Birmingham Water Works Board Chairman responds to critical repor -, South Georgia News, Weather, Sports

Birmingham Water Works Board Chairman responds to critical report

Source: WBRC video Source: WBRC video

Members of the Birmingham Water Works Board (BWWB) say they are taking a report critical of the board's operation very seriously.

The report was commissioned by the board after employees were found guilty of abusing overtime. The audit criticized how the water board is run and raises concerns over poor communication, record keeping and ways the utility is open to fraud. In all, it points out 200 weaknesses and deficiences in the wya the water works is run.

Friday, members of the Birmingham Water Works Board promised a serious look at problems highlighted by a recently released audit. The audit was done by Michael Mason, a forensic certified public accountant in Birmingham.

An earlier statement by the BWWB says the board was appalled at the findings. The water board chairman, Jackie Robinson, says a review is underway over the audit and some of the communications have been addressed so employees can voice concerns about potential problems.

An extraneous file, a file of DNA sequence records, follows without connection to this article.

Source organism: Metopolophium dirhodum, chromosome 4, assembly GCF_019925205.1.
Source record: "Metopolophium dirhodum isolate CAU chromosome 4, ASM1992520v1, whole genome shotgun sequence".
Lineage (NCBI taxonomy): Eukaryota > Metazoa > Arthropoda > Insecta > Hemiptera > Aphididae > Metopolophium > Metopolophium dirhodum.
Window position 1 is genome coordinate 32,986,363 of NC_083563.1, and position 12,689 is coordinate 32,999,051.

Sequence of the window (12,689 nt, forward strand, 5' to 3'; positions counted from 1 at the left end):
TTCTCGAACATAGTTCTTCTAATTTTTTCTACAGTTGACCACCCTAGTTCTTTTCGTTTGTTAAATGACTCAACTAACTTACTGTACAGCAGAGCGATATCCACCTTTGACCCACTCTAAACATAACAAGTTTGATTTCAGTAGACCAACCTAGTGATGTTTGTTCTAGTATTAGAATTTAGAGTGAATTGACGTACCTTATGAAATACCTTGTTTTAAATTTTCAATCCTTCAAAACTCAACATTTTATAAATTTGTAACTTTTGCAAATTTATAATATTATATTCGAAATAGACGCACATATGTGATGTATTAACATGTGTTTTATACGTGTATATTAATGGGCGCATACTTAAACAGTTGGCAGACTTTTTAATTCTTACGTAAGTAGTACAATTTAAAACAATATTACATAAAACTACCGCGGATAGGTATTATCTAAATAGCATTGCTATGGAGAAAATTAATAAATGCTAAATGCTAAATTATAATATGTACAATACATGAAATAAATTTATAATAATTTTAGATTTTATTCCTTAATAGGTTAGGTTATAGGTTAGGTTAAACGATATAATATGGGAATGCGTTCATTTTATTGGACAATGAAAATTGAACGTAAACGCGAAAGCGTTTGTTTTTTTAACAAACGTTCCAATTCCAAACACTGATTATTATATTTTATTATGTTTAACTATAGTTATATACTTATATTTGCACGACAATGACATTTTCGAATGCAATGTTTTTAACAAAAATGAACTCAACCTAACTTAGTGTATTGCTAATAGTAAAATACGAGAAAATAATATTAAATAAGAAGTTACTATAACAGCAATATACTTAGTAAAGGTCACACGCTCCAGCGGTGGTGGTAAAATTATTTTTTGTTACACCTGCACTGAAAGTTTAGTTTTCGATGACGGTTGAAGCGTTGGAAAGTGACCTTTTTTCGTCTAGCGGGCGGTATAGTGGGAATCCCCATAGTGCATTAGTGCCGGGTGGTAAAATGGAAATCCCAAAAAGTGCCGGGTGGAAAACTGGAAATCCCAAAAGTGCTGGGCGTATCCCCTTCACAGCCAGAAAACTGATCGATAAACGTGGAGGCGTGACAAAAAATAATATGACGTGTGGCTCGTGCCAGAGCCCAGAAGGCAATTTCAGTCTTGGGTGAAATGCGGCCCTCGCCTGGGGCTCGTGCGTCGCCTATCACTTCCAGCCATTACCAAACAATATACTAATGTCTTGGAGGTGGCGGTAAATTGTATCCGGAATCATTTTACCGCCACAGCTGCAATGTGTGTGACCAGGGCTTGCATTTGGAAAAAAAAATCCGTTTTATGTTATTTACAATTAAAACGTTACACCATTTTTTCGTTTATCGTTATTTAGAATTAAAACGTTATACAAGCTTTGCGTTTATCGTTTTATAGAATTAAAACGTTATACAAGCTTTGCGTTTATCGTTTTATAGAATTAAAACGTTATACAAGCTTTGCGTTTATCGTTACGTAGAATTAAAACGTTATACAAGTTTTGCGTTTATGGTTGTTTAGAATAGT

"It will be in three forms. Those that we need to address immediately we will. Those that are being done we will document and those in process," Robinson said.

Robinson adds if there are other problems with the water utility they will address it.

"If there are some things in his report we need to address, of course we will address them. That is the only reason we did it. It's going to be a methodical process. It took Mr. Mason a year. It's going to take some time to address it appropriately," said Robinson.

BWWB General Manager Mac Underwood attacked the report, claiming some of the information was wrong. Robinson said some of the faults have been addressed such as allowing employees to use a telephone hotline to report problems. The report said some employees were afraid to report those problems. One board member found the report especially troubling.

"It is a very serious look at that we paid a lot of money for. We had someone with an expertise so we can improve the operation of the system," Ann Florie said.

Robinson also raised questions if the release of the audit was politically motivated with some state lawmakers pushing to expand the board of directors to include people outside of Birmingham.

The board promises a thorough review. The board may also take answer questions about the audit to counter accusations the board is not transparent.

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